SHIKI, Saitama Pref. — As the European transfer window slams shut for another summer, Omiya Ardija’s Croatian defender Mato Neretljak can afford himself a wry smile.

In the past three months, Real Madrid has shattered the world record fee twice in the space of a week, legions of star names have signed up for Manchester City’s petro dollars, and a host of deals have been struck to pour even more cash into players’ bank accounts all over the continent.

And with every transfer comes a familiar refrain: “It’s not about the money.”

Neretljak, however, sees things differently.

“Of course for me it is a job,” the 30-year-old said at Ardija’s training ground earlier this week. “OK, I love this job, and that is a big plus. But what do you think about (Chelsea’s Didier) Drogba? Of course he loves Chelsea, but first he plays for money.”

Neretljak has established himself as one of the best defenders in the J. League since joining from South Korea’s Samsung Suwon Bluewings at the start of the year, using his 191-cm frame and years of experience to command Omiya’s back line and score five goals so far this season.

Had his career taken a different turn, however, he could have been rubbing shoulders with Drogba in Europe’s elite leagues.

Neretljak’s form with Hajduk Split at the start of the decade earned him a callup to the Croatian national team, and his inclusion in his country’s squad for the 2004 European Championship attracted interest from bigger clubs.

“My first choice was Germany,” he said. “But the problem was my club. Hamburg wanted me but they wouldn’t pay the money. Samsung were willing to pay, so I went to Korea.”

And so Neretljak turned his back on Europe to head for the relative obscurity of the K-League. The move shocked many in his home country, but the player had no doubts where his priorities lay.

“Of course I went for the money,” he said. “I was captain of Hajduk Split, and they are the best club in Croatia so many people were surprised by me going to Asia.

“But this was a big chance for me. You can’t always wait. In Croatia, I played every year in the Champions League or UEFA Cup, but you can’t make any more money. I need more for my family. After 35 years this is finished.”

After winning the championship once with Suwon and making the K-League team of the season three years in a row, Neretljak has found a new home in Omiya. The move, he says, has not disappointed.

“The football is good here, and every year it grows up,” he said. “Many good foreign players and coaches come here. In Korea it is like Germany in style, and in Japan it is more like Spain. Here everybody wants to play. In Korea it is more power, more long balls, more running. It’s a big difference.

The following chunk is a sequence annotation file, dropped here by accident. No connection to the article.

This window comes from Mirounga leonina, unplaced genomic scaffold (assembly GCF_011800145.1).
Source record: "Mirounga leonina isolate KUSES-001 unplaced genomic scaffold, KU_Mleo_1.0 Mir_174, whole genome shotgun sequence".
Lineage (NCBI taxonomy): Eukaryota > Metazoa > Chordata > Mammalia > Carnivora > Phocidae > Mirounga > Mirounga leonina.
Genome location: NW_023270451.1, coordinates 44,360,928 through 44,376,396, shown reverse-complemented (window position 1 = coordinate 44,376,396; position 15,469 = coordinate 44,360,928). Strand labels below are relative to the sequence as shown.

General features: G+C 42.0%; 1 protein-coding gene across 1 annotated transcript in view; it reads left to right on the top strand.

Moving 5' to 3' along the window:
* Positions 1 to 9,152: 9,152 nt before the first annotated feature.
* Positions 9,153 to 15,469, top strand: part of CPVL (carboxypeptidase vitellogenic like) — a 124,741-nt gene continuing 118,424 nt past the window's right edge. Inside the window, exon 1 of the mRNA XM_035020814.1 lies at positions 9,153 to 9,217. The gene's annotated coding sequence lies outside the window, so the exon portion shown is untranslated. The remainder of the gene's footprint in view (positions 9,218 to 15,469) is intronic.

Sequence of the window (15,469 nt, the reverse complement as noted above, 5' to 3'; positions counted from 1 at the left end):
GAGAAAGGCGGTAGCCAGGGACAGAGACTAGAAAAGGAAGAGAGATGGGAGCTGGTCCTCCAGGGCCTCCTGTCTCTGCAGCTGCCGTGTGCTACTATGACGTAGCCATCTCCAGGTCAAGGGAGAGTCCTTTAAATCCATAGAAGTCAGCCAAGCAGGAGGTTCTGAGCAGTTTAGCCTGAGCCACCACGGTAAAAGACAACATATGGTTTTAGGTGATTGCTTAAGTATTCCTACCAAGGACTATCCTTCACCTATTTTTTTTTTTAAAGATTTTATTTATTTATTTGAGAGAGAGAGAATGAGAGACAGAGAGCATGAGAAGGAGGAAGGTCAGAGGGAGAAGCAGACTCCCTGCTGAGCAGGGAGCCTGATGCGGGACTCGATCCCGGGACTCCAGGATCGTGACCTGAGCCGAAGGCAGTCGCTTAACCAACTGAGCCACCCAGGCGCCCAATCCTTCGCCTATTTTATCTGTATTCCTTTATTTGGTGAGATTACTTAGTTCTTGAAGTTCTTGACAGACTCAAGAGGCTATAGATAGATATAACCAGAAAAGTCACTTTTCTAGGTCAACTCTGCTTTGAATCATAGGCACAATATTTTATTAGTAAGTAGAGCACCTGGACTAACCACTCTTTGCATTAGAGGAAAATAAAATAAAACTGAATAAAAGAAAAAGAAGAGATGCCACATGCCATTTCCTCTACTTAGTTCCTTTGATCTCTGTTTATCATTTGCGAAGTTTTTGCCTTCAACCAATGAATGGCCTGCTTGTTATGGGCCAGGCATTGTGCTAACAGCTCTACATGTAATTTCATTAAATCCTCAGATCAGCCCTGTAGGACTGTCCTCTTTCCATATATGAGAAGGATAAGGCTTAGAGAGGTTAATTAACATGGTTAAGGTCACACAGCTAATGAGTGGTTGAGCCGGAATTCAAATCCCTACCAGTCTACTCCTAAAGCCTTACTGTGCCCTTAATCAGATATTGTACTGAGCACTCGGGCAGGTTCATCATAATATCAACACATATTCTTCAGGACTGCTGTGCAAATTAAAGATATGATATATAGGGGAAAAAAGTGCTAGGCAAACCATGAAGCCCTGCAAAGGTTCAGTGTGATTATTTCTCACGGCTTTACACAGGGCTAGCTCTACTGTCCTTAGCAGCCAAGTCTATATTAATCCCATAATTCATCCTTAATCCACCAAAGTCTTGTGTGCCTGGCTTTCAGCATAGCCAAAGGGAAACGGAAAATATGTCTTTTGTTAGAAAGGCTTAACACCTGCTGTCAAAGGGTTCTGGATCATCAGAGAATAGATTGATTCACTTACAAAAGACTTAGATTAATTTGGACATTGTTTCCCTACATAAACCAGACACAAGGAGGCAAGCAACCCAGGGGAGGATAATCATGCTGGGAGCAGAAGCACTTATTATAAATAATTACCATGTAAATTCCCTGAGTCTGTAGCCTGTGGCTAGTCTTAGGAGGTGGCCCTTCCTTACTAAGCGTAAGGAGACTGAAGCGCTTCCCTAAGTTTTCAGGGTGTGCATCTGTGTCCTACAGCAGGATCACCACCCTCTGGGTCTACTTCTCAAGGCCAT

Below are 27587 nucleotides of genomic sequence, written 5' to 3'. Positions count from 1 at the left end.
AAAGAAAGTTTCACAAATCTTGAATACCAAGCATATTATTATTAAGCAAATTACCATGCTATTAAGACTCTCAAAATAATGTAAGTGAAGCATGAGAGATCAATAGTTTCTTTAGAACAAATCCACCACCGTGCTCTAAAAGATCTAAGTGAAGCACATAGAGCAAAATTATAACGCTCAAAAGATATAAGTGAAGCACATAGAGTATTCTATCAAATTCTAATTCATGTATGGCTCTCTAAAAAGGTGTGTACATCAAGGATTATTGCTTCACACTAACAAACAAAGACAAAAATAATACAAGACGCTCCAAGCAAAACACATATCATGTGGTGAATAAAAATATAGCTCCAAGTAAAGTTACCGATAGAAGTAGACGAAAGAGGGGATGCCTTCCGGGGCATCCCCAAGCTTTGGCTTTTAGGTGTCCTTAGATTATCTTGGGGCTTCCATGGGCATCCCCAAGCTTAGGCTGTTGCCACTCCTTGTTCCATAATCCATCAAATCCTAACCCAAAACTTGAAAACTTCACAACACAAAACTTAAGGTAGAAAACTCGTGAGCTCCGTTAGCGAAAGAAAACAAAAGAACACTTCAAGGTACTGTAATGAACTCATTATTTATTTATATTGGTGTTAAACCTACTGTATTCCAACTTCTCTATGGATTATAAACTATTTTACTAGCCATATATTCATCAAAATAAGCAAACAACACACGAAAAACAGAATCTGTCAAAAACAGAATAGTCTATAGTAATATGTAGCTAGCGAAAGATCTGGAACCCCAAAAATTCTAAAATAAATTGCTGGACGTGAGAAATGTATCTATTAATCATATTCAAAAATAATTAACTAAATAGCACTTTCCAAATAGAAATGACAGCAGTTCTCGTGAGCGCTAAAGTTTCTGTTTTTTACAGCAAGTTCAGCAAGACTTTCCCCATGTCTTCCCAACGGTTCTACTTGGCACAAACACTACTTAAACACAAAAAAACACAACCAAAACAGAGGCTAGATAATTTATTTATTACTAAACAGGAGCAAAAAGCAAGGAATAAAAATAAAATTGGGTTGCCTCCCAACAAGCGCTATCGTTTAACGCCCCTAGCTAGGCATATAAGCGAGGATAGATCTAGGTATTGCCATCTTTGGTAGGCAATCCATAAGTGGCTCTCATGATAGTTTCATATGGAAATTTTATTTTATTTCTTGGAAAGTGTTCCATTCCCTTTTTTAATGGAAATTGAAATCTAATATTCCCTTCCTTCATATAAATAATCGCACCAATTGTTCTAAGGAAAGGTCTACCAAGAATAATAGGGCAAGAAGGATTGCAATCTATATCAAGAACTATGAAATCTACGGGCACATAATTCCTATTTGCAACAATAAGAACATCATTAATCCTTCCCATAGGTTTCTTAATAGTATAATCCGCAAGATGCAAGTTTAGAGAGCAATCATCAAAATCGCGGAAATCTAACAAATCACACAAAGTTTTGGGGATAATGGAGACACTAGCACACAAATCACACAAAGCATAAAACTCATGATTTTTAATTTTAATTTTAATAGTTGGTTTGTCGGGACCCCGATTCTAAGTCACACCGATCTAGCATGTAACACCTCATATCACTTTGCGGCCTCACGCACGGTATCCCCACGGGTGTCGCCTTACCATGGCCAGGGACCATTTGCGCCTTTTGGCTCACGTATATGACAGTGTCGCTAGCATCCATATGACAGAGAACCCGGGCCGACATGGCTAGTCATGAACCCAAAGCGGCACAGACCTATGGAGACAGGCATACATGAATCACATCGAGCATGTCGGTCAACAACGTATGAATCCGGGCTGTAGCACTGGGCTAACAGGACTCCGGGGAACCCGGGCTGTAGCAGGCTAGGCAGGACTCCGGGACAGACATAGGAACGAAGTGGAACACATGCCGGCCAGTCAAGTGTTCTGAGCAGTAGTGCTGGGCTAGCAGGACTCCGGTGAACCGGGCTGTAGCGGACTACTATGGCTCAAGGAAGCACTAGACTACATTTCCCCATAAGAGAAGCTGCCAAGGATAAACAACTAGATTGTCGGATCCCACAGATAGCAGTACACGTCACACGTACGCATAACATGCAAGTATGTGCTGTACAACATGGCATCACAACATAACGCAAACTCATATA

“The level is a little higher here, and the atmosphere is better. I like stadiums like Omiya’s. OK it is better if the stadium is a little bigger, but the fans are close like in England. It’s nice.”

The transition, however, has not always run so smoothly.

“When I first went to a bank here I had to wait two hours to pay one bill,” he said. “I am from Croatia and I lived in Korea for four years, and there is a big difference. There you can call and someone comes and you’re finished.

“Here people don’t have stress. Everybody lives good and easy. Now I understand, but the first three or four months was a difficult time for me.”

Cultural differences mean Neretljak has had to make sacrifices to continue living in Asia, but he is quite happy with the tradeoff. Even if it means the end of a once-promising international career.

“The Croatia coach (Slaven Bilic) is my friend, and I speak to him,” he said. “He tells me that if I go back to Europe I will play for the national team, but I won’t go back to Europe.

“I can go to Russia and earn more money than here, but I don’t want to go to Russia. If I go there, I don’t know what will be waiting for me. I need a good life, and I have that here.”

Neretljak’s cold-eyed honesty is admirable in an age where players’ wages shame them into badge-kissing, fist-clenching declarations of loyalty, but it also leaves him open to accusations of lacking passion.

Omiya’s fans will demand a special effort for Saturday’s visit of league-leading Kashima Antlers, but Neretljak is content to go about his business as usual.

“For me every game is the same,” he said. “Kashima is the top club here, but if I play against JEF I fight, if I play against Yokohama I fight. I want to win every game. I don’t think about money when I am playing. I play because I love it and I want to win.”

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